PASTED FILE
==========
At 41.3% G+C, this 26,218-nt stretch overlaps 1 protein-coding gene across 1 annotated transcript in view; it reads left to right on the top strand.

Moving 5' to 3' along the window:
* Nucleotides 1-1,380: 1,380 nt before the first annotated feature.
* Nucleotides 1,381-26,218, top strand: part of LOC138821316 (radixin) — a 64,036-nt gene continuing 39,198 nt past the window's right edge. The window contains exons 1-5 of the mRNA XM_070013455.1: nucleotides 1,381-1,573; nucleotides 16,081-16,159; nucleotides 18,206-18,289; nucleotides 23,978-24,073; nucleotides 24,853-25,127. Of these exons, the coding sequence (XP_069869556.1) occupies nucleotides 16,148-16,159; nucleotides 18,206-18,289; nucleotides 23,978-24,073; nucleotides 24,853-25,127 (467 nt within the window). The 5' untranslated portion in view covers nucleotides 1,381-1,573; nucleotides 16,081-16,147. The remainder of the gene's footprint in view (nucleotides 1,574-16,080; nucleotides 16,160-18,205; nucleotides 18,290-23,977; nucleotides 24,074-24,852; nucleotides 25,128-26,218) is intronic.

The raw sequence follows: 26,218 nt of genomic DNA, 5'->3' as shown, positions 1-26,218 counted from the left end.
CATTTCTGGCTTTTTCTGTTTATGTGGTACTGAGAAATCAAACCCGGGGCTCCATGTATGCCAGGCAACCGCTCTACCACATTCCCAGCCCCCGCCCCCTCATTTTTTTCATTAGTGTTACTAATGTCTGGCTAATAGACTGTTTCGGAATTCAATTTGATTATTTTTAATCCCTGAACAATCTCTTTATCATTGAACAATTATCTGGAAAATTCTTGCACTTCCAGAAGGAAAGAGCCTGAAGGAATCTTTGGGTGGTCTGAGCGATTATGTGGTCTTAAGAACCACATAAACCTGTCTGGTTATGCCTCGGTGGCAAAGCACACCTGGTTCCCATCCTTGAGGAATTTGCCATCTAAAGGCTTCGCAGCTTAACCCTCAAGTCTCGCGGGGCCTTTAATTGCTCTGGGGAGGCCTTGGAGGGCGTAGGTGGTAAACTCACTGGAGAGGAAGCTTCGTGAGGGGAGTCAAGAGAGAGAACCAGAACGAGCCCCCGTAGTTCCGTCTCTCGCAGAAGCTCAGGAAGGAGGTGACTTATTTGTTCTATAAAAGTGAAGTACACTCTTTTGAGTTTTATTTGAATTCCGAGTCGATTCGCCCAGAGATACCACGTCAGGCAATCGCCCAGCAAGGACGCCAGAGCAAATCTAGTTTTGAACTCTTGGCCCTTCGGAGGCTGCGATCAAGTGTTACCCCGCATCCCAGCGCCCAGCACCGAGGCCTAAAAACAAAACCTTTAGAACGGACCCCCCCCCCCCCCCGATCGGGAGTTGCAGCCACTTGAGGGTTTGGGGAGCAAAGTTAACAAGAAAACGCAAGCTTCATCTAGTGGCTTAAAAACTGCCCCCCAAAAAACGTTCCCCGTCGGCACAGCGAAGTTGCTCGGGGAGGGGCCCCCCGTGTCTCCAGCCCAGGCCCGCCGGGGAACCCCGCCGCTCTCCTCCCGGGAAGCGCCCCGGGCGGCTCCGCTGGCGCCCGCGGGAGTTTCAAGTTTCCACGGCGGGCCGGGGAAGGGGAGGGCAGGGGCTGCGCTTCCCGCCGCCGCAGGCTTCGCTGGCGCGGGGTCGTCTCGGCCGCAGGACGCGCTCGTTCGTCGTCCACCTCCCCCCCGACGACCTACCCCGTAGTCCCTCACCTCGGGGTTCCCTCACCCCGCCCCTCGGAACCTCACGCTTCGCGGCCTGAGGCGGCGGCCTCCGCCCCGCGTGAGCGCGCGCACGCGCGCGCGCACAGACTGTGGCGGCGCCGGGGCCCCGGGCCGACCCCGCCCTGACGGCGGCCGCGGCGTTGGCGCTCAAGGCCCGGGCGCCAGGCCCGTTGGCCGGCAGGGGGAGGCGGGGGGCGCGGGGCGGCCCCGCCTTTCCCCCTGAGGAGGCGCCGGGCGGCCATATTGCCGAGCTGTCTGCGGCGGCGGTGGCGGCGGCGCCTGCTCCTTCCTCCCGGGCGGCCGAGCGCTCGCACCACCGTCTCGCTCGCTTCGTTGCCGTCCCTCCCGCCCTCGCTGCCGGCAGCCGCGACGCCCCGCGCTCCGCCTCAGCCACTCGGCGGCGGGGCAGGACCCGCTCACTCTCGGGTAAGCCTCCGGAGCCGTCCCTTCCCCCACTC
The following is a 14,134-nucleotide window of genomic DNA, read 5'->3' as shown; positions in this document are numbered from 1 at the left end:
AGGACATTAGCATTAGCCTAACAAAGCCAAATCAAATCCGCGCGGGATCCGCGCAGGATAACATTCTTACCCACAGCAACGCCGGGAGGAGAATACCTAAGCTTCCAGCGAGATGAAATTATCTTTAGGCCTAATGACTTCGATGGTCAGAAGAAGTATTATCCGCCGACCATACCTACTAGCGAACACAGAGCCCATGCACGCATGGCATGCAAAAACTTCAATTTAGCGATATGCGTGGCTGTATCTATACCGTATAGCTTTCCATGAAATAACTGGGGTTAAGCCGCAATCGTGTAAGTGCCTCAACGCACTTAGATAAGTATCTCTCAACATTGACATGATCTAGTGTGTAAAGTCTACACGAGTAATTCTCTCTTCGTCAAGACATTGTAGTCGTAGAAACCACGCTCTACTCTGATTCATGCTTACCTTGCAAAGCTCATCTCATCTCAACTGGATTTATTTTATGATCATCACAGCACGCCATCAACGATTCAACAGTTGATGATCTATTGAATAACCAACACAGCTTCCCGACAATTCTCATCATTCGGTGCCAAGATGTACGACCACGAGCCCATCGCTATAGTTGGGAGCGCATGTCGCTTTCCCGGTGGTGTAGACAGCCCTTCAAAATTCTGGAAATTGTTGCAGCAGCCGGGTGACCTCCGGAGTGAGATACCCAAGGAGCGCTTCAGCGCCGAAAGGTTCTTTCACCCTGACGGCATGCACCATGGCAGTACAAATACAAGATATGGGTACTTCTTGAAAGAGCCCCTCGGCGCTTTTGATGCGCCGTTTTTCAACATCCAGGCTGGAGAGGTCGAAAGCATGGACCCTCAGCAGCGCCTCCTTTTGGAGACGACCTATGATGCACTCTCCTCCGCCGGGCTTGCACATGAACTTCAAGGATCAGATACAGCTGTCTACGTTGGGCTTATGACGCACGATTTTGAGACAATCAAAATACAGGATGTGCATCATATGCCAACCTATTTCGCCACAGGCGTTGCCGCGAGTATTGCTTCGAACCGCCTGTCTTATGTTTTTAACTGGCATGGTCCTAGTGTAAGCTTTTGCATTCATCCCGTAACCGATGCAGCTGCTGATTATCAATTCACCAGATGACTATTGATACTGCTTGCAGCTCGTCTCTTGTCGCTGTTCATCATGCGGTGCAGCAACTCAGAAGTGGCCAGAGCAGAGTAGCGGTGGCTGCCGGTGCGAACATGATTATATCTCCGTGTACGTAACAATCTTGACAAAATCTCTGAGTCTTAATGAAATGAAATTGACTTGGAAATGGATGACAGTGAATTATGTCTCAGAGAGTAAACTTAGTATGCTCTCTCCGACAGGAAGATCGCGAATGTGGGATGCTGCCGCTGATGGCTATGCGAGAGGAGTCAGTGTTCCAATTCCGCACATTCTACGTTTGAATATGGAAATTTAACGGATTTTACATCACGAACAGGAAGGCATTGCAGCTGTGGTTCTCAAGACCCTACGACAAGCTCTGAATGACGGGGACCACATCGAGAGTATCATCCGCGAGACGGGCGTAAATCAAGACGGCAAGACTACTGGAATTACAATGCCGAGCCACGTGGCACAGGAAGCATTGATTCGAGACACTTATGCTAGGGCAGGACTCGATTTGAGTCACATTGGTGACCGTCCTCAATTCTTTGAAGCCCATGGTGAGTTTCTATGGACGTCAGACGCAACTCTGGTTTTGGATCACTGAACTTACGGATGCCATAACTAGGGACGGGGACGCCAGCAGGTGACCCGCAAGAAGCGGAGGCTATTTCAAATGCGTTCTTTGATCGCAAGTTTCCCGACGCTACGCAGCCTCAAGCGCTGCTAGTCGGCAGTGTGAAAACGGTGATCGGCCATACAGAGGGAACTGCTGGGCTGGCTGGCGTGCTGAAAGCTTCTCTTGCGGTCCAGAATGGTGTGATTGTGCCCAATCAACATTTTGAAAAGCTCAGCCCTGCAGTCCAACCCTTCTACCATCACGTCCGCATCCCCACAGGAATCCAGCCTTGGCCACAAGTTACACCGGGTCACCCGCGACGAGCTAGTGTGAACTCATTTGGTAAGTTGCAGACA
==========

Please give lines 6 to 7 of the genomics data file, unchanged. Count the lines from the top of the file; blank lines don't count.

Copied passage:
CATTTCTGGCTTTTTCTGTTTATGTGGTACTGAGAAATCAAACCCGGGGCTCCATGTATGCCAGGCAACCGCTCTACCACATTCCCAGCCCCCGCCCCCTCATTTTTTTCATTAGTGTTACTAATGTCTGGCTAATAGACTGTTTCGGAATTCAATTTGATTATTTTTAATCCCTGAACAATCTCTTTATCATTGAACAATTATCTGGAAAATTCTTGCACTTCCAGAAGGAAAGAGCCTGAAGGAATCTTTGGGTGGTCTGAGCGATTATGTGGTCTTAAGAACCACATAAACCTGTCTGGTTATGCCTCGGTGGCAAAGCACACCTGGTTCCCATCCTTGAGGAATTTGCCATCTAAAGGCTTCGCAGCTTAACCCTCAAGTCTCGCGGGGCCTTTAATTGCTCTGGGGAGGCCTTGGAGGGCGTAGGTGGTAAACTCACTGGAGAGGAAGCTTCGTGAGGGGAGTCAAGAGAGAGAACCAGAACGAGCCCCCGTAGTTCCGTCTCTCGCAGAAGCTCAGGAAGGAGGTGACTTATTTGTTCTATAAAAGTGAAGTACACTCTTTTGAGTTTTATTTGAATTCCGAGTCGATTCGCCCAGAGATACCACGTCAGGCAATCGCCCAGCAAGGACGCCAGAGCAAATCTAGTTTTGAACTCTTGGCCCTTCGGAGGCTGCGATCAAGTGTTACCCCGCATCCCAGCGCCCAGCACCGAGGCCTAAAAACAAAACCTTTAGAACGGACCCCCCCCCCCCCCCGATCGGGAGTTGCAGCCACTTGAGGGTTTGGGGAGCAAAGTTAACAAGAAAACGCAAGCTTCATCTAGTGGCTTAAAAACTGCCCCCCAAAAAACGTTCCCCGTCGGCACAGCGAAGTTGCTCGGGGAGGGGCCCCCCGTGTCTCCAGCCCAGGCCCGCCGGGGAACCCCGCCGCTCTCCTCCCGGGAAGCGCCCCGGGCGGCTCCGCTGGCGCCCGCGGGAGTTTCAAGTTTCCACGGCGGGCCGGGGAAGGGGAGGGCAGGGGCTGCGCTTCCCGCCGCCGCAGGCTTCGCTGGCGCGGGGTCGTCTCGGCCGCAGGACGCGCTCGTTCGTCGTCCACCTCCCCCCCGACGACCTACCCCGTAGTCCCTCACCTCGGGGTTCCCTCACCCCGCCCCTCGGAACCTCACGCTTCGCGGCCTGAGGCGGCGGCCTCCGCCCCGCGTGAGCGCGCGCACGCGCGCGCGCACAGACTGTGGCGGCGCCGGGGCCCCGGGCCGACCCCGCCCTGACGGCGGCCGCGGCGTTGGCGCTCAAGGCCCGGGCGCCAGGCCCGTTGGCCGGCAGGGGGAGGCGGGGGGCGCGGGGCGGCCCCGCCTTTCCCCCTGAGGAGGCGCCGGGCGGCCATATTGCCGAGCTGTCTGCGGCGGCGGTGGCGGCGGCGCCTGCTCCTTCCTCCCGGGCGGCCGAGCGCTCGCACCACCGTCTCGCTCGCTTCGTTGCCGTCCCTCCCGCCCTCGCTGCCGGCAGCCGCGACGCCCCGCGCTCCGCCTCAGCCACTCGGCGGCGGGGCAGGACCCGCTCACTCTCGGGTAAGCCTCCGGAGCCGTCCCTTCCCCCACTC
The following is a 14,134-nucleotide window of genomic DNA, read 5'->3' as shown; positions in this document are numbered from 1 at the left end: